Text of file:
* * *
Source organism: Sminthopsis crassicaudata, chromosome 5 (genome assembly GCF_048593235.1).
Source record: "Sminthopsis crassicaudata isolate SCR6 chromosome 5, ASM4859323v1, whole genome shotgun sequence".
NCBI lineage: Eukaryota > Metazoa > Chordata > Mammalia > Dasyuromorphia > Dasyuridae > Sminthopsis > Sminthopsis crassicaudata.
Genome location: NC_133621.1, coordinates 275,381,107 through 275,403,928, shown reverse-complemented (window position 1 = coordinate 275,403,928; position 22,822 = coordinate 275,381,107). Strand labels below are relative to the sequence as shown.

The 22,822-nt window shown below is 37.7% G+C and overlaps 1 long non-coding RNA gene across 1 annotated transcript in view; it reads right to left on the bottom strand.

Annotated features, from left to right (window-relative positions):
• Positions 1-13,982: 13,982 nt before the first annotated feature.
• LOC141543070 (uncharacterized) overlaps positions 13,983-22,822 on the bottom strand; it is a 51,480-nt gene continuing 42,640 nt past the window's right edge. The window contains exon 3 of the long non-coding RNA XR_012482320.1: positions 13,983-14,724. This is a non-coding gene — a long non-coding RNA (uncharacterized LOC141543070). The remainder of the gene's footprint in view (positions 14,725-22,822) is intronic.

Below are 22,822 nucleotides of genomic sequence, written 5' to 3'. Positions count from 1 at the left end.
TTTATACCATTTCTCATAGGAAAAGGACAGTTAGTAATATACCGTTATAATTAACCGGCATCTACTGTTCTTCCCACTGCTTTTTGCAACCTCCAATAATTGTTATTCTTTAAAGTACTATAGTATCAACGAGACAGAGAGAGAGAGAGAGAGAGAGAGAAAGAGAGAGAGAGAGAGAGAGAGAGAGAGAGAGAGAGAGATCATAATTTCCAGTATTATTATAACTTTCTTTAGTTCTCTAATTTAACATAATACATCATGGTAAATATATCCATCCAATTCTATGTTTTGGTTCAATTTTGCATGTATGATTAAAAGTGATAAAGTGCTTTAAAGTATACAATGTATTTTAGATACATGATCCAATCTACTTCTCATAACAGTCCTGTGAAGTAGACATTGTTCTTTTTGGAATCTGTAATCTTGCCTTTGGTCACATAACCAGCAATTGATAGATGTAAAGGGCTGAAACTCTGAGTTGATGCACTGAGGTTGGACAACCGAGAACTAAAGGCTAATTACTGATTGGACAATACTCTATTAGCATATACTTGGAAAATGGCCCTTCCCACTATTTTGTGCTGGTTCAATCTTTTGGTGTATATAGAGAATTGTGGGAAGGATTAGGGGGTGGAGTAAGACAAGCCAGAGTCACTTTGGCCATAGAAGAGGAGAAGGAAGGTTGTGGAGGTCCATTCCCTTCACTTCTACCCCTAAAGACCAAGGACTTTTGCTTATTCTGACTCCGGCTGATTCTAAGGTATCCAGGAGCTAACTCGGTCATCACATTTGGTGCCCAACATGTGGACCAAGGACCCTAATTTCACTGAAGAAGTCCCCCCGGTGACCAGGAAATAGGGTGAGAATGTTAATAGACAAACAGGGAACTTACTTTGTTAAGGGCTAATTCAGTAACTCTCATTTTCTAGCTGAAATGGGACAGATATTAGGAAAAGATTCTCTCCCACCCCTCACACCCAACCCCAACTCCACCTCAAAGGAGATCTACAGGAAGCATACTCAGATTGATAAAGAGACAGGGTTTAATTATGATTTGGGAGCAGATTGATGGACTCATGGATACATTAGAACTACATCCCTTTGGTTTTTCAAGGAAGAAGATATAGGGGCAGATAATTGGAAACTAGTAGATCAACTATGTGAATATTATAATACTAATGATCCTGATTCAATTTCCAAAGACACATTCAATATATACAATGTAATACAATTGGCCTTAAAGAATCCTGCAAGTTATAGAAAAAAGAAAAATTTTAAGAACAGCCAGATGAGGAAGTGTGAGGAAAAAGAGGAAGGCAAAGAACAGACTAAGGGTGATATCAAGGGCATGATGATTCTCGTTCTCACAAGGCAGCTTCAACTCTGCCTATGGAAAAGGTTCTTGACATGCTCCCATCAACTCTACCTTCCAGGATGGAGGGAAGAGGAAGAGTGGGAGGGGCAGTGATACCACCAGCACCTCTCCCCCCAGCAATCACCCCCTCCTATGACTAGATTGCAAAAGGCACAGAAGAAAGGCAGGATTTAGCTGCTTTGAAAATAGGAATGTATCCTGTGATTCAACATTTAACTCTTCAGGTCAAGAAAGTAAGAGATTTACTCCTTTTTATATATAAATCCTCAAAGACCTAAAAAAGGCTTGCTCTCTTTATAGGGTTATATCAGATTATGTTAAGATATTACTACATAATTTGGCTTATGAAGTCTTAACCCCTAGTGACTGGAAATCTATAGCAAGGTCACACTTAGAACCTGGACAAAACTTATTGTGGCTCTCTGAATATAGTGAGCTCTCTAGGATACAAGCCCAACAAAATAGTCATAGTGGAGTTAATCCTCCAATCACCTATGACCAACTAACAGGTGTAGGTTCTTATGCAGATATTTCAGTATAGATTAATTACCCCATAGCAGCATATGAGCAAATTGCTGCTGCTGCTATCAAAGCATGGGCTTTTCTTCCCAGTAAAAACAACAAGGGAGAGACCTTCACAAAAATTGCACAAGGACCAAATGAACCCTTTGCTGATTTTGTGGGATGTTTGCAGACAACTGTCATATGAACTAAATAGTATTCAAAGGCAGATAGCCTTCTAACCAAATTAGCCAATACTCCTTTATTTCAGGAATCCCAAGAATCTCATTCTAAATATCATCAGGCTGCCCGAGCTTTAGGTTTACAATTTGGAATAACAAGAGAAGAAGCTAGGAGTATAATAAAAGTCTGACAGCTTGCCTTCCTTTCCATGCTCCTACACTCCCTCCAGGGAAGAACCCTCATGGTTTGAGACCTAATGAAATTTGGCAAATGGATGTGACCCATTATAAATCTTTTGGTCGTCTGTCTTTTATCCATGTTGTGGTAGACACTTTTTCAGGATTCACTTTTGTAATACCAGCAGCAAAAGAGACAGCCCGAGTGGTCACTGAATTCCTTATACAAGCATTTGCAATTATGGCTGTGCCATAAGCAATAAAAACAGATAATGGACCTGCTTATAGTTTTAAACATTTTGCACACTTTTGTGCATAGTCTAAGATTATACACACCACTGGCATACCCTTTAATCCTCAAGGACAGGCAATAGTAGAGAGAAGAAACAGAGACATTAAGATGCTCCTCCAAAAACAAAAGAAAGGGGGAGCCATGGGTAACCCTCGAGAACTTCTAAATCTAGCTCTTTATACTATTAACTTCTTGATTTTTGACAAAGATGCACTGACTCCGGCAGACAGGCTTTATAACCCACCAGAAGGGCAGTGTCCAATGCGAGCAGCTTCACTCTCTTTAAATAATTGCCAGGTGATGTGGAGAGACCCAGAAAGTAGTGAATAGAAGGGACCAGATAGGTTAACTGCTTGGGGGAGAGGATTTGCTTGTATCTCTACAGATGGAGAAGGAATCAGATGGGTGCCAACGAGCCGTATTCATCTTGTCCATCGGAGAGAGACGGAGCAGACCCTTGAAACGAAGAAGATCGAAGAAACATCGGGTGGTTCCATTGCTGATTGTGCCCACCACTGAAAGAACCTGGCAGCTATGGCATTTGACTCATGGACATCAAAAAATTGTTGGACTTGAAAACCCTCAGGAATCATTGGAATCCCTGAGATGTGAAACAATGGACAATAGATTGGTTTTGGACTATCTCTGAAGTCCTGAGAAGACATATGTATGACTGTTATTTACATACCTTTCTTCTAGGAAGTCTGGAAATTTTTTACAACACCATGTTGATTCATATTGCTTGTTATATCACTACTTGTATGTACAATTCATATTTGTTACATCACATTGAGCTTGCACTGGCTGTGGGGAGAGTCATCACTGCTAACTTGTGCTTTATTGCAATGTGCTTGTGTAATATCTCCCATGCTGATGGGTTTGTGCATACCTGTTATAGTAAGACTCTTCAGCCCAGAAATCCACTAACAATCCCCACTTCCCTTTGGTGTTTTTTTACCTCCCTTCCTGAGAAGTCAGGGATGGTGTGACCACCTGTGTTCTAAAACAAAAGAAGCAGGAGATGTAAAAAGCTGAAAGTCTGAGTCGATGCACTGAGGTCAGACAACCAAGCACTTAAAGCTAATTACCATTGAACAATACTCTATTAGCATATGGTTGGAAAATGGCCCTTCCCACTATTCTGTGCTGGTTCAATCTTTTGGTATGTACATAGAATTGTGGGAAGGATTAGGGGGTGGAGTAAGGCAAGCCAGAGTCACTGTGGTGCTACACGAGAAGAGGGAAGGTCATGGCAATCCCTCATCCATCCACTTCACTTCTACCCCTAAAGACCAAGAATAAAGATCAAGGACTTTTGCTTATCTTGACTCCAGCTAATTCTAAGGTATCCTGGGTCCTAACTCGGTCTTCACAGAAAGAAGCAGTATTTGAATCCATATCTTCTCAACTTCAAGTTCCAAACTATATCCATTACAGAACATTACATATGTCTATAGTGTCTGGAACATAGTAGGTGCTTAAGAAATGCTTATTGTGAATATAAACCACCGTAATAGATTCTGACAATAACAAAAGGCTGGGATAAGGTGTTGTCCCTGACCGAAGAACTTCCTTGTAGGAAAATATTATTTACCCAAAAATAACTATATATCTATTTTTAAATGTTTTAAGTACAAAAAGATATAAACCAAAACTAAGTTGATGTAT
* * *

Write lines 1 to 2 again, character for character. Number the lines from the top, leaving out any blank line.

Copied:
Source organism: Sminthopsis crassicaudata, chromosome 5 (genome assembly GCF_048593235.1).
Source record: "Sminthopsis crassicaudata isolate SCR6 chromosome 5, ASM4859323v1, whole genome shotgun sequence".